By Andrew Becker
Center for Investigative Reporting, Apr 06, 2012
Charles Edwards, the Department of Homeland Security's acting inspector general, testifies before the Senate Homeland Security & Governmental Affairs Committee in June 2011. Credit: Donna Burton
The U.S. Department of Homeland Security’s watchdog agency is in turmoil amid allegations that its agents in Texas were told to falsify reports ahead of an office inspection last fall, according to an internal e-mail and interviews.
Thomas M. Frost, the department’s chief investigator, and deputy John Ryan were placed on administrative leave March 29, according to the e-mail sent to managers nationwide last week.
Frost and Ryan declined to comment as did Acting Inspector General Charles K. Edwards.
Wayne H. Salzgaber, another deputy, wrote in the e-mail that Ryan, who oversees the inspection operations, and Frost were on leave pending the conclusion of a U.S. Department of Justice and FBI investigation into the matter. ...
A federal grand jury in Washington has been convened to hear testimony over whether agents in a McAllen, Texas, field office fabricated “investigative activity” to show progress on misconduct cases involving homeland security employees, officials familiar with the probe told the Center for Investigative Reporting.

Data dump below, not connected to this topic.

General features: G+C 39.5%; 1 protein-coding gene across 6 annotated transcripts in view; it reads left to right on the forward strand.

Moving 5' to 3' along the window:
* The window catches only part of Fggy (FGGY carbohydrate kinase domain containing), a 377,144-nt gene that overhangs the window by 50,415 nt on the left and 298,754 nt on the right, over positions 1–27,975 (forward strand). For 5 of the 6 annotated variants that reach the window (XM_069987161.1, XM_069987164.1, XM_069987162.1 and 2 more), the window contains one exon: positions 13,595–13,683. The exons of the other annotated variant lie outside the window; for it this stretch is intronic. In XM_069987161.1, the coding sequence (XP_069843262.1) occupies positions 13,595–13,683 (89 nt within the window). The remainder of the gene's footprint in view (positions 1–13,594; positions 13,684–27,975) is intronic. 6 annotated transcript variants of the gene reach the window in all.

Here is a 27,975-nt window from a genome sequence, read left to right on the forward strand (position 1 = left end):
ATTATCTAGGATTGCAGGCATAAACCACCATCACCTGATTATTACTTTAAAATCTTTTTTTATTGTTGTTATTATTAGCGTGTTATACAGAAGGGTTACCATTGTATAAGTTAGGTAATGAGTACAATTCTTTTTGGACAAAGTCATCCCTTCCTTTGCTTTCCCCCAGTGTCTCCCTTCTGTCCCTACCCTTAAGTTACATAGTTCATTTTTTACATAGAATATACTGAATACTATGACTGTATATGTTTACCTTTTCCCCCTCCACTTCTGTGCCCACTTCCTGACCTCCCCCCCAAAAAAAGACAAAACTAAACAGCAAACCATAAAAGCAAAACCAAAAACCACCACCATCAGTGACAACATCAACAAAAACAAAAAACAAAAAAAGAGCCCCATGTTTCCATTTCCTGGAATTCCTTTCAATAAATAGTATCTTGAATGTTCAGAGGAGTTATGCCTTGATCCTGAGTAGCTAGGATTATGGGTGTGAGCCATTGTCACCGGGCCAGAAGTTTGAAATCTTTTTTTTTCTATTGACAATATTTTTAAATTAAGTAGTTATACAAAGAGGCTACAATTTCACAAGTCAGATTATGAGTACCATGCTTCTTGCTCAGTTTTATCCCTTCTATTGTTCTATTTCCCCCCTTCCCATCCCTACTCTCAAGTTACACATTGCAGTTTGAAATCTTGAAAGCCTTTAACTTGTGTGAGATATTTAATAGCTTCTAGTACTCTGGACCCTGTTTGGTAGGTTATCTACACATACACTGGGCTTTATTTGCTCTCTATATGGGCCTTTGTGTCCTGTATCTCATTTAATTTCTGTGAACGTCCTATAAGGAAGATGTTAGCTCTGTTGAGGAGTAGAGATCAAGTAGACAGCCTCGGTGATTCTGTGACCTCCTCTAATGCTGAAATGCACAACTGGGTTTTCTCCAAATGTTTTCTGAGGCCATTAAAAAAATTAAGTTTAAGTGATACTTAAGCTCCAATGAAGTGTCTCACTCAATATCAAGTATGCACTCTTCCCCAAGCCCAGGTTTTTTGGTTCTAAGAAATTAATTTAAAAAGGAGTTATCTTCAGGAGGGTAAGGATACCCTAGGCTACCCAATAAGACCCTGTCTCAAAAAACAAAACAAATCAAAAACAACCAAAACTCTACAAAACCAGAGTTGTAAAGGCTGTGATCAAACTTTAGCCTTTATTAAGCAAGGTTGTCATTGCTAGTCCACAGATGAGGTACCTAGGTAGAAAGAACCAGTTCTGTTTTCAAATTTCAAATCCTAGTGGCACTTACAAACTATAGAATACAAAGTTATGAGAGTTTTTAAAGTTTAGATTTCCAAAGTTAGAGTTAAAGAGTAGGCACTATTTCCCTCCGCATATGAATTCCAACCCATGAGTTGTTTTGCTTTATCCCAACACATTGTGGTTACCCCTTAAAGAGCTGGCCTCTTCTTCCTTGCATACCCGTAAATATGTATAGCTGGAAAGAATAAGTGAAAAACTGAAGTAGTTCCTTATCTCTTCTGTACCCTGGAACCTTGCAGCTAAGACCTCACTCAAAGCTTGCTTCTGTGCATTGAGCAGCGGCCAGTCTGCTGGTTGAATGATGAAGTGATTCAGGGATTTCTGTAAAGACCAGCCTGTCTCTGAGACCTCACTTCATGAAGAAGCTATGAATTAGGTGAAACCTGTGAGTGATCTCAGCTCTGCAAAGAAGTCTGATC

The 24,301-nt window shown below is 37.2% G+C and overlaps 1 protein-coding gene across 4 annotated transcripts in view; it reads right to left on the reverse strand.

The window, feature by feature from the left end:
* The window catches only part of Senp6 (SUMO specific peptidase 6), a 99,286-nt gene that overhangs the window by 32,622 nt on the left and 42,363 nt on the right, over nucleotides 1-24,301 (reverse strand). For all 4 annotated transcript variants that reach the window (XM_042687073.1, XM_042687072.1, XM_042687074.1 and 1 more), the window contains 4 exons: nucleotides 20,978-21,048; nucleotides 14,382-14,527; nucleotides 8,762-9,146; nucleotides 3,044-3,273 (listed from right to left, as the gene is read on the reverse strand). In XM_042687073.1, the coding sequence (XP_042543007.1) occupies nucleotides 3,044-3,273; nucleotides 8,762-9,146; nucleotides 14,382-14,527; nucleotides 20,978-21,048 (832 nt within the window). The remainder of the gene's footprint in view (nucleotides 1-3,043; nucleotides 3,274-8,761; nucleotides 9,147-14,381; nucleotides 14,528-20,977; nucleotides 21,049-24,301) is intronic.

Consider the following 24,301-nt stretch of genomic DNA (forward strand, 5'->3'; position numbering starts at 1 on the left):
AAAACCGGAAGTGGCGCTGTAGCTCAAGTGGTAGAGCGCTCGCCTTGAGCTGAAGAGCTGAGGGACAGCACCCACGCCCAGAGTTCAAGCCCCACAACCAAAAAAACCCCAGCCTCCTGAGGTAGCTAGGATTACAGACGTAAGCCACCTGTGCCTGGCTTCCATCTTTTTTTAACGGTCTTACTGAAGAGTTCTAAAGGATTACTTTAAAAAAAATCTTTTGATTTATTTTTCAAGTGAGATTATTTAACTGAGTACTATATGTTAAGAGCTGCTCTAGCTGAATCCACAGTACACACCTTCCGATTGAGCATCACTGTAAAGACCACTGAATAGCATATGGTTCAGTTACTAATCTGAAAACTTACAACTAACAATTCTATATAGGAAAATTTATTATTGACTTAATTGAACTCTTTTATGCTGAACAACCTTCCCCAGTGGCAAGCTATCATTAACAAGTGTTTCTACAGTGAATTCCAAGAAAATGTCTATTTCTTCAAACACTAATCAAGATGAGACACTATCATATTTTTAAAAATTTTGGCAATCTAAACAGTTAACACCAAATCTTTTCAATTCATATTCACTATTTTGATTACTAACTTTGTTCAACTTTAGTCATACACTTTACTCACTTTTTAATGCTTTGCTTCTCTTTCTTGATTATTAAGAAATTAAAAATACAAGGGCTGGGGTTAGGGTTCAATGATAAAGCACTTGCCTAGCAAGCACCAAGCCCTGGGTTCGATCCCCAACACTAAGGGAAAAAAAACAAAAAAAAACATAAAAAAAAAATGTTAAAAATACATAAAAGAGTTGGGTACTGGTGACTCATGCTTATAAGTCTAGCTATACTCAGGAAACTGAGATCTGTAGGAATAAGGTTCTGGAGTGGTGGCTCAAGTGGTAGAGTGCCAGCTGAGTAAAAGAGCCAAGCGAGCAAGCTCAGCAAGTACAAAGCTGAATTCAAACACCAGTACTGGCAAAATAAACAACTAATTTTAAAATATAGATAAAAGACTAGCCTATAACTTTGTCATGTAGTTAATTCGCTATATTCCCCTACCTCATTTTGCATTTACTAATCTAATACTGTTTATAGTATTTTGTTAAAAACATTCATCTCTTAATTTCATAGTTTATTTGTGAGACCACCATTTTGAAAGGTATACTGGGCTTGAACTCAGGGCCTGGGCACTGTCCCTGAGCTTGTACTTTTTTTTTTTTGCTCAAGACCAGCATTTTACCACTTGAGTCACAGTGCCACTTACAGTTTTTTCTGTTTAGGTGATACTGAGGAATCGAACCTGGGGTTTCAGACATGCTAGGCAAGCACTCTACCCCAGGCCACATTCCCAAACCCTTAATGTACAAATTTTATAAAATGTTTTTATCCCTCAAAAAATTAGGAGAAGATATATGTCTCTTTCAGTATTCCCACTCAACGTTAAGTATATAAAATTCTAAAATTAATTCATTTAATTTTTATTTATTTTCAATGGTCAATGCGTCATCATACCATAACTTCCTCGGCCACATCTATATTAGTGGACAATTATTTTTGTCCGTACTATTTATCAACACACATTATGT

One former agent who was called to testify said the entire McAllen office, which has about 10 employees, had been subpoenaed. ...
Over the last decade, the Department of Homeland Security has spent billions of dollars to boost border security, including a hiring surge of U.S. Border Patrol agents that has more than doubled the size of the agency. At the same time, officials report an uptick in corruption-related investigations. Since October 2004, 136 Customs and Border Protection employees have been indicted on or convicted of corruption-related charges. ...
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